Coal Combustion Residuals - An Update
Coal Combustion Residuals, often referred to as CCRs or coal ash, are currently considered exempt wastes under an amendment to RCRA. CCRs are residues from the combustion of coal in power plants and are captured by pollution control technologies, like scrubbers. Potential environmental concerns from coal ash pertain to pollution from impoundment and landfills leaching into ground water and structural failures of impoundments, like that which occurred at the Tennessee Valley Authority’s plant in Kingston, Tennessee in December 2008. Following the incident, EPA’s Administrator Jackson committed to issue regulations that would address the management of CCRs, including impoundment stability. Information collection requests were sent in 2009 to electric utilities that have surface impoundments or similar management units that contain CCRs. Based on results of the requests, EPA conducted on-site assessments of the structural integrity of these units and prepared reports and recommendations for actions at the facilities. The assessment reports and associated data were made available to the public in October 2010.
Nearly one year ago, on June 21, 2010, EPA proposed regulations for CCRs under RCRA to address the risks from the disposal of the wastes generated by electric utilities and independent power producers. EPA proposed two options for the management of CCRs. Under the first proposal, EPA would list these residuals as special wastes subject to regulation under subtitle C of RCRA, when destined for disposal in landfills or surface impoundments. Under the second proposal, EPA would regulate coal ash under subtitle D of RCRA, the section for non-hazardous wastes. The proposal would not alter the regulatory status of coal ash that is beneficially used. However, EPA has identified concerns with some beneficial uses of CCRs in unencapsulated form, such as the use of CCRs in road embankments and agricultural applications.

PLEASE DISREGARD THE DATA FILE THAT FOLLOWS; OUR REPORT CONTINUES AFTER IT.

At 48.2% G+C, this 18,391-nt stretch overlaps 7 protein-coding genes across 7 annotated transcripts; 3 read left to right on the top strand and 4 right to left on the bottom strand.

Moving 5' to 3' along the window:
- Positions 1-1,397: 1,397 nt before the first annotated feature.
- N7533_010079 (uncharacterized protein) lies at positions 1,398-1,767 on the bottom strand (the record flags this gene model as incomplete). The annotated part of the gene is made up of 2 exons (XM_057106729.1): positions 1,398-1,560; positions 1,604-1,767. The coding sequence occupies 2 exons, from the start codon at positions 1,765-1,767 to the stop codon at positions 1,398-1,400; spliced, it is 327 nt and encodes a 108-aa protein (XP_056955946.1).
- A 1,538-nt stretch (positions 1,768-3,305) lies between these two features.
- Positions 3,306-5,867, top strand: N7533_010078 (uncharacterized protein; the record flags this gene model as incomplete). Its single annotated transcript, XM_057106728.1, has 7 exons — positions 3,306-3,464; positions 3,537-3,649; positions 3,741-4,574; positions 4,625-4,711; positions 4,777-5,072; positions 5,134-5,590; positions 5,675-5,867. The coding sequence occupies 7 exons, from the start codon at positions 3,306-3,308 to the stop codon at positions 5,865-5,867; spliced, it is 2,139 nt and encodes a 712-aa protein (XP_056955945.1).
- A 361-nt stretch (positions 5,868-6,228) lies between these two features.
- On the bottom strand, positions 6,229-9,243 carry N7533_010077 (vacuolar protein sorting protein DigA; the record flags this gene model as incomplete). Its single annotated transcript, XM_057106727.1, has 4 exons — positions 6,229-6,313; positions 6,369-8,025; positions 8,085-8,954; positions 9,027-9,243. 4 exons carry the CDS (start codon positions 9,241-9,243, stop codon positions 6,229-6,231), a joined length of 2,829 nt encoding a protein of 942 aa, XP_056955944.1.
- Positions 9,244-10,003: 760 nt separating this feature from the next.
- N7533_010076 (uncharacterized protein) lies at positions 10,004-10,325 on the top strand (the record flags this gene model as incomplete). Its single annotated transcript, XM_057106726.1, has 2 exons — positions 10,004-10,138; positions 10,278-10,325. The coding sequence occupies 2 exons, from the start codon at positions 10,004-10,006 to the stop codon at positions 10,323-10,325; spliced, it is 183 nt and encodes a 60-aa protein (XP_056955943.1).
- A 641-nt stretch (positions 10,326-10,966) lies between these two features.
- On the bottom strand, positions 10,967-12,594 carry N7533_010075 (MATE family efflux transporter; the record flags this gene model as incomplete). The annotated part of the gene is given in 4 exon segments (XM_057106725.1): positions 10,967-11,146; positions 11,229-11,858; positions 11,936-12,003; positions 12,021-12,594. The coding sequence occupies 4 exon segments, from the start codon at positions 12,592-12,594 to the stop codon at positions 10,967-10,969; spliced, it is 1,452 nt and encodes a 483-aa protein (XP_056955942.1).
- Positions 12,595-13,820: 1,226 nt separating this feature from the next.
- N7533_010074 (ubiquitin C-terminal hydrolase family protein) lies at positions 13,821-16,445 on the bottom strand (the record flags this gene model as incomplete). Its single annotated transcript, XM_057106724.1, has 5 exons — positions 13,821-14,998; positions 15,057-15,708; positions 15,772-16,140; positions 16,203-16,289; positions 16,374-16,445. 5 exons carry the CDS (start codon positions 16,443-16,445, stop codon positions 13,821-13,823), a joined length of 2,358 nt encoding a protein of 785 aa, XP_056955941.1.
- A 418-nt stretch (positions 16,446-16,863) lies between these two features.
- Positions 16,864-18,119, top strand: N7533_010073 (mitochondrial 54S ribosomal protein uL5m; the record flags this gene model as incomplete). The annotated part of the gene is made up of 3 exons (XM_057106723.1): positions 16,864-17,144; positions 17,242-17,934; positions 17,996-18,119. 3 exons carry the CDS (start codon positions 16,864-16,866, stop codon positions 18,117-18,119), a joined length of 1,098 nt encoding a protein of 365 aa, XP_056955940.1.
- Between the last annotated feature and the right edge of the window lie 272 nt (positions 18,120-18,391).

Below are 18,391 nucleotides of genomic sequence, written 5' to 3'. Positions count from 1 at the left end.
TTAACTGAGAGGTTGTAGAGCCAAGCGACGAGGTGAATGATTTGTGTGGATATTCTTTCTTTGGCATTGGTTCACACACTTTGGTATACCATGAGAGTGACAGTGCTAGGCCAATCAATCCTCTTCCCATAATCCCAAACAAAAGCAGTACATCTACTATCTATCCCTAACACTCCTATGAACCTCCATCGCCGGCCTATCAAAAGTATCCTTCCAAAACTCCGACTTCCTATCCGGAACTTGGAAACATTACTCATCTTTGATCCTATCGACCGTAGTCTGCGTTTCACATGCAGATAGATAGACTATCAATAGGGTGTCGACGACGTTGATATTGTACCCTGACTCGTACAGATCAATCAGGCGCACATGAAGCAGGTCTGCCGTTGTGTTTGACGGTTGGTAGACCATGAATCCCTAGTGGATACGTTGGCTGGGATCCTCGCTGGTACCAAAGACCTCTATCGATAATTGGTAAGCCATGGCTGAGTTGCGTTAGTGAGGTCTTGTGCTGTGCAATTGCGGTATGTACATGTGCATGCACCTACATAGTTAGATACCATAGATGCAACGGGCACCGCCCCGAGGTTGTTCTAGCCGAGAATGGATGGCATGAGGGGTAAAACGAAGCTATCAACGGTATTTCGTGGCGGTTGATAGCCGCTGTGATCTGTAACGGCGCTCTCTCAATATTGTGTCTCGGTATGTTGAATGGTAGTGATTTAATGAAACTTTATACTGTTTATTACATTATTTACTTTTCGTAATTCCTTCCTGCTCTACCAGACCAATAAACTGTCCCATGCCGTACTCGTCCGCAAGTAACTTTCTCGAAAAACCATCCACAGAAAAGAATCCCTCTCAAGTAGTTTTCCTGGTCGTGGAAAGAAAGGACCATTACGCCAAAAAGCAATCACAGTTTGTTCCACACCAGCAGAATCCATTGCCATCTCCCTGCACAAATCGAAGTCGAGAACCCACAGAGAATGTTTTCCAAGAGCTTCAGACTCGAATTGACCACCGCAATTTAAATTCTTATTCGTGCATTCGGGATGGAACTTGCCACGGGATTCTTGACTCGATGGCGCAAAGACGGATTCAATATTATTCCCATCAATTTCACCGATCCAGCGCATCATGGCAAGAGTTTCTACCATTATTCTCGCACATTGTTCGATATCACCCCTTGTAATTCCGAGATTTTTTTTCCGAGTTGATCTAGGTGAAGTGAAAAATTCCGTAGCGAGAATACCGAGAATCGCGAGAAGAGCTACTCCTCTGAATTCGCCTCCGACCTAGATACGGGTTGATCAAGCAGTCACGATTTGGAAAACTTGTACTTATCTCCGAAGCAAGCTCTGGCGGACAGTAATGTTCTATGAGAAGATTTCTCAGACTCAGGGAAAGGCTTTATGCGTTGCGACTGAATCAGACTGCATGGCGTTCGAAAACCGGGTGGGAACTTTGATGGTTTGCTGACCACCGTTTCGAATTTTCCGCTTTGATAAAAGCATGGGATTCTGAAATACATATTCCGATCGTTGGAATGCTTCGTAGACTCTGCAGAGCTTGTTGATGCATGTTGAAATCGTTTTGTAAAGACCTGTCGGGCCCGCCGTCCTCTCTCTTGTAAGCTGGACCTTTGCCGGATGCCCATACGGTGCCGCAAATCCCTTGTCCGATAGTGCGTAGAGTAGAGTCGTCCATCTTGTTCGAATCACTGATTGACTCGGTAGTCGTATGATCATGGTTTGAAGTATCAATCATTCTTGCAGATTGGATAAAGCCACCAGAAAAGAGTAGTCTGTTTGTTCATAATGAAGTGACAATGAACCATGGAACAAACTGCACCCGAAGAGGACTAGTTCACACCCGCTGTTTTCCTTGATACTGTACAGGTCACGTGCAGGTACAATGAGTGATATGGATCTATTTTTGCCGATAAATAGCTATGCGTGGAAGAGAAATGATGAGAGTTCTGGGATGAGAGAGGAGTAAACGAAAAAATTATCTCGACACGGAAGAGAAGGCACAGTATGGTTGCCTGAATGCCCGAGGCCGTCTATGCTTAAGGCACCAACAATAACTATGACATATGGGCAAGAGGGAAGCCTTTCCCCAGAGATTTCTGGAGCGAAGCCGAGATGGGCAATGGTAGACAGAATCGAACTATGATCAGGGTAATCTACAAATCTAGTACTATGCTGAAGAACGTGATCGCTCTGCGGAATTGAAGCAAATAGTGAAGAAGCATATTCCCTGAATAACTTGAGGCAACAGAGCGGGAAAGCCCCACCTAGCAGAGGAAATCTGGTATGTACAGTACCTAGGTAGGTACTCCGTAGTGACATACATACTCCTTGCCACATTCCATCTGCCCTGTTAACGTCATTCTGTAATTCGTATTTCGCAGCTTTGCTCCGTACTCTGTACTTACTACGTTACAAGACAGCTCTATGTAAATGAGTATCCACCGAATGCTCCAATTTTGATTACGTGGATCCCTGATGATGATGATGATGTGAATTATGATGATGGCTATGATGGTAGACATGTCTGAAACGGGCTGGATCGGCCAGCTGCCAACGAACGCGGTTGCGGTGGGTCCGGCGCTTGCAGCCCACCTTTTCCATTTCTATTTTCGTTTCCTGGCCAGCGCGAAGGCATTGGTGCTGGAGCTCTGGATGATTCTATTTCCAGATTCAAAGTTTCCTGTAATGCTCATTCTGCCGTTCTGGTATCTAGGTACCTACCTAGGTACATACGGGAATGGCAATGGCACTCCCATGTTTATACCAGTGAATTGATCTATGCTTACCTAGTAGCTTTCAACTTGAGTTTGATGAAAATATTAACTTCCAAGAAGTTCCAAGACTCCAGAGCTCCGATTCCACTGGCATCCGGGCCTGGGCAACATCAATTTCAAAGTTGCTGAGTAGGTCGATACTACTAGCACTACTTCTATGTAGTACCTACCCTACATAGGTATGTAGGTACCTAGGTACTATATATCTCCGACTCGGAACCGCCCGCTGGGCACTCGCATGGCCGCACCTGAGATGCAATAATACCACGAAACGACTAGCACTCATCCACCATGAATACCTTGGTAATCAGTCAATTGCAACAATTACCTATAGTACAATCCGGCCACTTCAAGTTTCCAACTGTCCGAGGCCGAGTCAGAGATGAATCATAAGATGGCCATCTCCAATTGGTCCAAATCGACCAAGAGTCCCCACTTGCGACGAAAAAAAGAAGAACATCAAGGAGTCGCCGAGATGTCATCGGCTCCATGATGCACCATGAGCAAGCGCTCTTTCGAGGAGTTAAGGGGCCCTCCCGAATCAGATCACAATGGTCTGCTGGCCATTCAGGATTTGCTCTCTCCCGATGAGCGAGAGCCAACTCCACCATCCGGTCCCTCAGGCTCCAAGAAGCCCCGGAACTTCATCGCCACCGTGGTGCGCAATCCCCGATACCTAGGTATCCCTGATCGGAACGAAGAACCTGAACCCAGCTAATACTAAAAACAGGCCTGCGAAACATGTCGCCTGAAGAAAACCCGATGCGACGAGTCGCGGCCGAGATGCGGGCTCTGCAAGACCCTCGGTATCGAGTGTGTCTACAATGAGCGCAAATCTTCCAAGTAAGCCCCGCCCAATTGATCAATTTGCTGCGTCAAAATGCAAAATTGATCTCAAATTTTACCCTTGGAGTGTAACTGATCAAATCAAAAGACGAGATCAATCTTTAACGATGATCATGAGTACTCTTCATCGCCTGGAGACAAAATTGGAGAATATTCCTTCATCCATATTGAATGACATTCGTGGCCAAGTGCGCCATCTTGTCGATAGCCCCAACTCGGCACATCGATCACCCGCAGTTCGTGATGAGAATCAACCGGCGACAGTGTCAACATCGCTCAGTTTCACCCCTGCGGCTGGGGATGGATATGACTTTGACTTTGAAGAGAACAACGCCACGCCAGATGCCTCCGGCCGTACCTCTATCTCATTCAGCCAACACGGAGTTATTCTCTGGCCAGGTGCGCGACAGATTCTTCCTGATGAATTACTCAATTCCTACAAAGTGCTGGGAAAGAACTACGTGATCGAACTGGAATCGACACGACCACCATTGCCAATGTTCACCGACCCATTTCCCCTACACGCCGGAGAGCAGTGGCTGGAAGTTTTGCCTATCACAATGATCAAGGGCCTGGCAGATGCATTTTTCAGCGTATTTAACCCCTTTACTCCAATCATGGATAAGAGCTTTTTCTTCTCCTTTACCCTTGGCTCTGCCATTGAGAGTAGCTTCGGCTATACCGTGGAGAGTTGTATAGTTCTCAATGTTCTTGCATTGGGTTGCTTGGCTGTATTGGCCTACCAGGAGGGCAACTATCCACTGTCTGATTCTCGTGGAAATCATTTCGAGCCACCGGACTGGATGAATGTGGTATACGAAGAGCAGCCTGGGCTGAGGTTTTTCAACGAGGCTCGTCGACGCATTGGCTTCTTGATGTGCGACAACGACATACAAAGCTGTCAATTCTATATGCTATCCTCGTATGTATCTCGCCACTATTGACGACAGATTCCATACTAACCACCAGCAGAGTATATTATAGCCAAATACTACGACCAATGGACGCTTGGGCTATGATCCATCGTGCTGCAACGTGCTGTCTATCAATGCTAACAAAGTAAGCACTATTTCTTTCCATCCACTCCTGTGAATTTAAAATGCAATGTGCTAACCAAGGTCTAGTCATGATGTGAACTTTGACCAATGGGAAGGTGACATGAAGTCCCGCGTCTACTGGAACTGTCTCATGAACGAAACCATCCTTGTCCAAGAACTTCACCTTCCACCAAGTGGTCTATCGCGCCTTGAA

The public comment period on the proposed rule closed on November 19, 2010. The proposal has drawn more than 450,000 comments, including the strong opposition from industry who charge that the option for regulation under strict subtitle C requirements of RCRA (usually reserved for hazardous waste) would impose a stigma on CCRs and lead to a reduction in the beneficial reuse of the material in cement, gypsum, and other products. Environmental groups argue that regulation as a solid waste under subtitle D of RCRA would not adequately limit releases, does not allow for federal enforcement of disposal requirements, or require states to modify their regulations.
On April 6, 2011, House lawmakers introduced separate bills blocking EPA from regulating CCR byproducts as hazardous waste under subtitle C. These include H.R. 1391, sponsored by Rep. David McKinley (R-WV) and H.R. 1405, sponsored by Rep. Bob Latta (R-OH). During April 14, 2011 testimony before the Subcommittee on the Environment and Economy on H.R. 1391, Mathy Stanislaus, Office of Solid Waste and Emergency Response Assistant Administrator, acknowledged that the proposed regulatory options present challenges, but that EPA shares the subcommittee’s goal of striking the right balance between protecting human health and the environment and providing opportunities for environmentally sound economic beneficial use of CCRs. According to InsideEPA.COM, Stanislaus also stated that EPA is now planning to issue a notice of data availability in the next month or so to provide the public an opportunity to comment on new information that EPA has either received through public comment or further assessment. In its most recent regulatory agenda, EPA downgraded the proposed rule to “long-term action” status. Given another notice of data availability and public comment period, the economic significance of the rule, and the 2012 election, don’t look for a final rule until 2013.
George Colvin is a principal and co-founder of Cox-Colvin & Associates, Inc. Mr. Colvin’s expertise centers around the cost-effective planning, design, implementation, and management of RCRA projects under both federal and state programs. He has nearly 25 years of hands on experience in RCRA Corrective Action representing numerous industrial clients throughout the Midwest. Mr. Colvin lectures frequently on the subject of Corrective Action to organizations such as the Ohio Bar Association and the Alliance of Hazardous Materials Professionals.